2014-11-18. A Road Test of Alternative Fuel Visions.

posted Nov 29, 2014, 7:55 AM by Alan Gould   [ updated Nov 29, 2014, 7:58 AM ]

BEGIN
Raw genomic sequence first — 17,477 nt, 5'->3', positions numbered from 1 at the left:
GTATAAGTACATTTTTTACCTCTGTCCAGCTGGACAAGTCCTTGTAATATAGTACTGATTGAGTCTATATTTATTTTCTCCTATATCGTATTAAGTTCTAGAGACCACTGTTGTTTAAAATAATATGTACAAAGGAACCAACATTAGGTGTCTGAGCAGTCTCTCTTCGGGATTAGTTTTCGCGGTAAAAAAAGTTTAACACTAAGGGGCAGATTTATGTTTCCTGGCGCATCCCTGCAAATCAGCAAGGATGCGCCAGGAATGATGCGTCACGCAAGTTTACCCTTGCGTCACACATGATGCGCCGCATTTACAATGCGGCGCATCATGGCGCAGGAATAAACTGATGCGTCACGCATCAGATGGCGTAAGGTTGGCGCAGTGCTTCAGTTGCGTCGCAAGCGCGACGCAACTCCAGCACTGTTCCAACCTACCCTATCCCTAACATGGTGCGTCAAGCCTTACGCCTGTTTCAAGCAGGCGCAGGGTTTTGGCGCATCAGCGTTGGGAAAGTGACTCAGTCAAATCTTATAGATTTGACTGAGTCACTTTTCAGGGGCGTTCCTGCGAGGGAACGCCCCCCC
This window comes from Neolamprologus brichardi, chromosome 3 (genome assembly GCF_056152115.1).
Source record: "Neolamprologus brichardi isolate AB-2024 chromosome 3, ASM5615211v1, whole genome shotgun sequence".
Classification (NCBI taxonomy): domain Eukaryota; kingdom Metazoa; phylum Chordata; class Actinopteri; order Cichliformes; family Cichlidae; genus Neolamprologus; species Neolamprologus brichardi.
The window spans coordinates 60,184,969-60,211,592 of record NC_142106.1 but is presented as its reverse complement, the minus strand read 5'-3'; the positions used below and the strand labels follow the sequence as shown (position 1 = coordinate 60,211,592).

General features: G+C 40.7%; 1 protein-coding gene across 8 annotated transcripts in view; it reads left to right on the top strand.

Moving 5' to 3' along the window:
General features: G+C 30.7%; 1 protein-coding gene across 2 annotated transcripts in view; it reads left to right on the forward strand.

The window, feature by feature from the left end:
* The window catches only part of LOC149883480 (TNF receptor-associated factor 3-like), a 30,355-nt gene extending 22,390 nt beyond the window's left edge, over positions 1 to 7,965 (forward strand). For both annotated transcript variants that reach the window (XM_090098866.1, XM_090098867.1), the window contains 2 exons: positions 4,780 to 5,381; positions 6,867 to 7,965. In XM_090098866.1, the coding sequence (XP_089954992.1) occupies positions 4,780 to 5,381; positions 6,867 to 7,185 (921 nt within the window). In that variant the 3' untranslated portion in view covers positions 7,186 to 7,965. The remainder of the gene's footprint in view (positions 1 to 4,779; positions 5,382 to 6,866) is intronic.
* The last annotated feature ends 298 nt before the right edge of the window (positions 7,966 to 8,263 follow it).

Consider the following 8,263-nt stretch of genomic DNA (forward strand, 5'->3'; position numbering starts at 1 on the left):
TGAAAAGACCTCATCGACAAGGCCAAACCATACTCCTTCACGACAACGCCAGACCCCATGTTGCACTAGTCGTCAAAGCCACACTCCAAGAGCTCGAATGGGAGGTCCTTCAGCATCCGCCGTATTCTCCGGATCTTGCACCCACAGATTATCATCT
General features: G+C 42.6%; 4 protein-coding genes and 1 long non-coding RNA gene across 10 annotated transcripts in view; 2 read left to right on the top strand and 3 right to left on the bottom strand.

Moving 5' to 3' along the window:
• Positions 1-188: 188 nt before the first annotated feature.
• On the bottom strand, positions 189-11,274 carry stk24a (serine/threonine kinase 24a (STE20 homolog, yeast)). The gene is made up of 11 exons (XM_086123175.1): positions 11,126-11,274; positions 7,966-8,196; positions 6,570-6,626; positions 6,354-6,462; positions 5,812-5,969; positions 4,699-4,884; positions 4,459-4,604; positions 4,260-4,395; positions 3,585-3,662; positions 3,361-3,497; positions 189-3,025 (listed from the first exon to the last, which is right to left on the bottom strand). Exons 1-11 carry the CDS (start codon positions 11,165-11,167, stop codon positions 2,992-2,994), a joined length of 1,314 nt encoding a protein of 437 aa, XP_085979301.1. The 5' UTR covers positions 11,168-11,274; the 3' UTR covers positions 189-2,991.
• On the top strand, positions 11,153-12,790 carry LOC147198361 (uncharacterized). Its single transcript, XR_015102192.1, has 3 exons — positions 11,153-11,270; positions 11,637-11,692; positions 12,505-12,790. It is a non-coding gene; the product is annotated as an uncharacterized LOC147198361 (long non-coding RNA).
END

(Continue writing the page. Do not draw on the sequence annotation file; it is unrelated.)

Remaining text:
By Kenneth Chang. For GSS Energy Use chapter 9. By Kenneth Chang, The New York Times. Excerpt: Hydrogen Cars Join Electric Models in Showrooms.  ...General Motors, Honda, Toyota, Daimler and Hyundai, ...After many years and billions of dollars of research and development, hydrogen cars are headed to the showrooms. Hyundai has been leasing the hydrogen-powered Tucson sport utility, which it describes as the world’s first mass-produced fuel cell car, since June, for a $2,999 down payment, and $499 a month. (That includes the hydrogen. A lease on a gas-powered Tucson is about half as much.) This week, Toyota is introducing a sedan called Mirai, which means “future” in Japanese. ...The Mirai will go on sale in California this year for $57,500 — cheaper than the Tesla Model S. ...Battery electric cars and fuel cell cars are, at their cores, both electric cars with the inherent advantages of electric motors — jack rabbit acceleration, near silence and zero tailpipe emissions of greenhouse gases. The difference is where the electricity comes from. ...Instead of storing their charge in batteries, the fuel cells in hydrogen cars are miniature power plants, generating a flow of electricity in the chemical reaction of combining hydrogen and oxygen into water. The oxygen comes from the air; the hydrogen, compressed at 10,000 pounds per square inch, is stored in tanks. The exhaust from the tailpipe? Water that is clean enough to drink. ...A kilogram of hydrogen contains as much chemical energy as a gallon of gasoline, but fuel cells are more efficient than internal combustion engines, so fuel-cell cars like the Mirai have a 300-mile range, comparable to present-day gasoline cars. Filling up at a hydrogen pump takes about the same few minutes as filling a tank of gas, instead of hours plugged in to an outlet.  ...A fleet of 119 fuel cell-powered Chevrolet Equinoxes that General Motors introduced as a demonstration project in 2007 has covered more than three million miles, with the odometers on some of the vehicles passing 120,000 miles. ...In an interview with MIT Technology Review in 2009, Dr. Chu said fuel cell cars needed “four miracles,” including an economical, renewable source of hydrogen. Most hydrogen today comes from stripping hydrogen atoms off natural gas molecules. That produces carbon dioxide as a byproduct and undercuts the goal of reducing greenhouse gases. Solar-powered electrolyzers to split water into hydrogen and oxygen would eliminate greenhouse gases but would be more expensive.  ...A hydrogen station in Fountain Valley, about 45 minutes from downtown Los Angeles, is in front of a wastewater treatment plant, because the hydrogen comes from human waste. After bacteria digest what has been flushed down toilets to produce a mix of carbon dioxide and methane, the gases are cleaned up and fed to a different type of fuel cell that produces electricity, heat and hydrogen, and the hydrogen is piped to the pump. That demonstration project, producing about 200 pounds of hydrogen a day, helps fulfill California’s mandate that a third of the hydrogen for cars come from renewable sources....  http://www.nytimes.com/2014/11/18/science/earth/hydrogen-cars-join-electric-models-in-showrooms.html.

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